Notable Newcomer Lissie Wows Crowd in L.A.
The Illinois sensation covers Hank Wiliams and Kid Cudi, but her own tunes really rock the adoring audience.
Saturday night in Los Angeles, rising indie folk-pop singer Lissie seemed surprised that so many people had come out to see her play. “For the longest time I knew every single person who came to my show. I could count them on my hands,” the L.A.-based, Illinois native said toward the start of her band’s set. “Now there are so many new faces.”
Those faces may have belonged to strangers from Lissie’s point of view, but she was hardly unfamiliar to them. The packed-in crowd swayed, stomped and sang along throughout the performance, topping the evening off with a fist-pumping chant of “LIS-SIE! LIS-SIE!” that made the singer-songwriter blush as she stepped back onstage for an encore.
The night began with a cover of Hank Williams’ “Wedding Bells,” a clever country classic that in Lissie’s hands becomes a gossamer, reverb-soaked celebration of sadness. It also rang as a bit ironic since the song’s closing line, “Wedding bells will never ring for me,” was countered by a desperate-sounding, “I love you, Lissie!” shouted from the front of the audience.
If the guy seemed like a fanatic, he was only channeling what the rest of the room was thinking. The way the sandy blonde stunner would count her players off in a whisper, the way she’d quietly coax each song out of its corner then build to a roar, the way she’d go from a coy smile to a confident sneer and back again … one couldn’t help but be a little in love for an hour at least.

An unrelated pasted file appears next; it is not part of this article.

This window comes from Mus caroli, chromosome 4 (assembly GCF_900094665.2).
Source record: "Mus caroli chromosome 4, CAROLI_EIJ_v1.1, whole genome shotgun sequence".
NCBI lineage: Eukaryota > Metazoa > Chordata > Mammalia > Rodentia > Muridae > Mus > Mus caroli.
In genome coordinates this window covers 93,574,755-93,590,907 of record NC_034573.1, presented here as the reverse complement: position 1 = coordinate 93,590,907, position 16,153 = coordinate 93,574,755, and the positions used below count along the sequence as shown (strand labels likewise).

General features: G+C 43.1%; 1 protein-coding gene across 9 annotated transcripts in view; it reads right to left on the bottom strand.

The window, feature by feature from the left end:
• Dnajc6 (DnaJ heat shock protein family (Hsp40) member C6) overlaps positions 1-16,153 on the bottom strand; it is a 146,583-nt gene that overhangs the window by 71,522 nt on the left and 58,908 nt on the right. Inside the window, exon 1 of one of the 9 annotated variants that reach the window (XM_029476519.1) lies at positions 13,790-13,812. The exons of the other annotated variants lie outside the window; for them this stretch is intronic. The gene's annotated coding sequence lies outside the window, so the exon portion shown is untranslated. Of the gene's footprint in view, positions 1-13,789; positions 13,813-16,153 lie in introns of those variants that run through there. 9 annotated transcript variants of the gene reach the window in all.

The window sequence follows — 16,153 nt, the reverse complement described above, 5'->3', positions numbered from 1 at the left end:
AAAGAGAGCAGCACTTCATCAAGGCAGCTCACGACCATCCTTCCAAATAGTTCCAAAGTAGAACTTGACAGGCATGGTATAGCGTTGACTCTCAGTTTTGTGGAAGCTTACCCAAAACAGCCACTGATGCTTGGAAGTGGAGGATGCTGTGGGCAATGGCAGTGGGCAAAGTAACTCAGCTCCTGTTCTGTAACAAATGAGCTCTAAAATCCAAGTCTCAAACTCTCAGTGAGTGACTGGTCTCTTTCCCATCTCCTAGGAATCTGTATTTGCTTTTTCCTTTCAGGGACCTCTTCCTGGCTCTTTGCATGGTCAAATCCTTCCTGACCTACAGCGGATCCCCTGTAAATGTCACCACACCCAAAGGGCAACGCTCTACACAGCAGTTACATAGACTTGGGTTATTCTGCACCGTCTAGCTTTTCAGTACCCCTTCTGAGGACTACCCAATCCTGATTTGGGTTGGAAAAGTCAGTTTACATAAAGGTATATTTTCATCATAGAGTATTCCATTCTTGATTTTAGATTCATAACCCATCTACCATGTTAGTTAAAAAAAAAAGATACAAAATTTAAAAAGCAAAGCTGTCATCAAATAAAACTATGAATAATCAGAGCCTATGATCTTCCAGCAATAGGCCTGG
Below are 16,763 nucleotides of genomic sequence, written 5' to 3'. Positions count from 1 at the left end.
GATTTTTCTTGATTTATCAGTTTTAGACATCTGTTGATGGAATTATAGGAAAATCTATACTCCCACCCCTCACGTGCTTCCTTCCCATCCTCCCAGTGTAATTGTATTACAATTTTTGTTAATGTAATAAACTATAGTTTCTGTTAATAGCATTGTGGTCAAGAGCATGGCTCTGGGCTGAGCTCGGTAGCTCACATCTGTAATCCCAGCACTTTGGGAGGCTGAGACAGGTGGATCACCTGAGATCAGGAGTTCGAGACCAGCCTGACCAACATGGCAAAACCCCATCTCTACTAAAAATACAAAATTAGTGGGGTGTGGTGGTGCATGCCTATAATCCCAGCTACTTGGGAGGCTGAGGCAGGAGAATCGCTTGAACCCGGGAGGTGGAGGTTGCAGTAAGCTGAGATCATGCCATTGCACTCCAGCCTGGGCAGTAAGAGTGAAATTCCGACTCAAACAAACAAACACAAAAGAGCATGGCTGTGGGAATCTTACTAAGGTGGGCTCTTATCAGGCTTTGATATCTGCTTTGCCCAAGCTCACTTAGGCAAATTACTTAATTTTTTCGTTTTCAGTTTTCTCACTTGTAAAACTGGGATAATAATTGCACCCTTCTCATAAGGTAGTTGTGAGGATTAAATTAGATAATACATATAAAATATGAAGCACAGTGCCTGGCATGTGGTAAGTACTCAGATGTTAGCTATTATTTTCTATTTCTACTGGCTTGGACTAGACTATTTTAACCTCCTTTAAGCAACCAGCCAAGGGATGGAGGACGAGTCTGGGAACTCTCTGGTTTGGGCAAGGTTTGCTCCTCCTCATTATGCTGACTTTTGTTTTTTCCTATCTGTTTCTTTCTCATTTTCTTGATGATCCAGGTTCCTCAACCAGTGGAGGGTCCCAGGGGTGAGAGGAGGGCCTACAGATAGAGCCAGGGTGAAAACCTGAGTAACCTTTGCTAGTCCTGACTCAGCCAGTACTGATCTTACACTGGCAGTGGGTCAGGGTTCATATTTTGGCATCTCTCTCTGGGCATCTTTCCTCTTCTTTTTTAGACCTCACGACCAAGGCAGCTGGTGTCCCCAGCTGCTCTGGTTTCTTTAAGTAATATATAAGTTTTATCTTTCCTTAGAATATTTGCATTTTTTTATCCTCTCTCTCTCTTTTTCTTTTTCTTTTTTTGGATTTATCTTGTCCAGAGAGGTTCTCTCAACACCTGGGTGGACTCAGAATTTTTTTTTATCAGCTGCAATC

Her band was also able to show its mettle. First on the sultry “Worried About,” which ditched the electronic flourishes of the album version (from last year’s Fat Possum full-length debut, Catching a Tiger) in favor of soaring backup vocals from guitarist Eric Sullivan and bassist Louis Keller, plus plenty of kick drum thud from Stuart Wilkinson.
Then, on the far more atmospheric “Here Before” (from 2009’s Why You Runnin’ EP), the four created a captivating scene, with Lissie’s voice gone angelic over a collection of isolated guitar tones and dark chords. The ghosts were chased out, however, when show-opening sister duo the Pierces joined Lissie’s crew to belt out a triumphant take on her single “When I’m Alone.”
There wasn’t a flat song in the set. Sullivan’s guitar solo on “Bully” sounded downright grungy and huge. “Cuckoo,” a song about “skipping school and smoking cigarettes,” displayed Lissie’s knack for writing and performing radio-ready Western gems. The hushed beauty of “Everywhere I Go” had people at the bar shushing their neighbors. And when the Pierces returned to help out on the upbeat number “Little Lovin’,” it felt like a church revival had come to Hollywood.
All that said, some of the biggest cheers came with Lissie’s reinvention of Kid Cudi’s paranoiac stoner anthem “Pursuit of Happiness,” which she prefaced by taking a gulp of tequila from a plastic cup. The crowd ate it up wholly, but Lissie wasn’t quite satisfied.
As the rest of the band left the stage, Lissie launched into a solo rendition of unreleased rambler “Watch Over Me,” the first song she wrote after moving to L.A. in 2004, while working at an Urban Outfitters. For a precious two minutes, the outsize audience was transported to one of the more intimate shows that Lissie remembers. Then, the lights went up, and the spell was broken.
“Wedding Bells” (Hank Williams cover)
“When I’m Alone”
“Loosen the Knot”
“Everywhere I Go”
“Pursuit of Happiness” (Kid Cudi cover)
“Watch Over Me”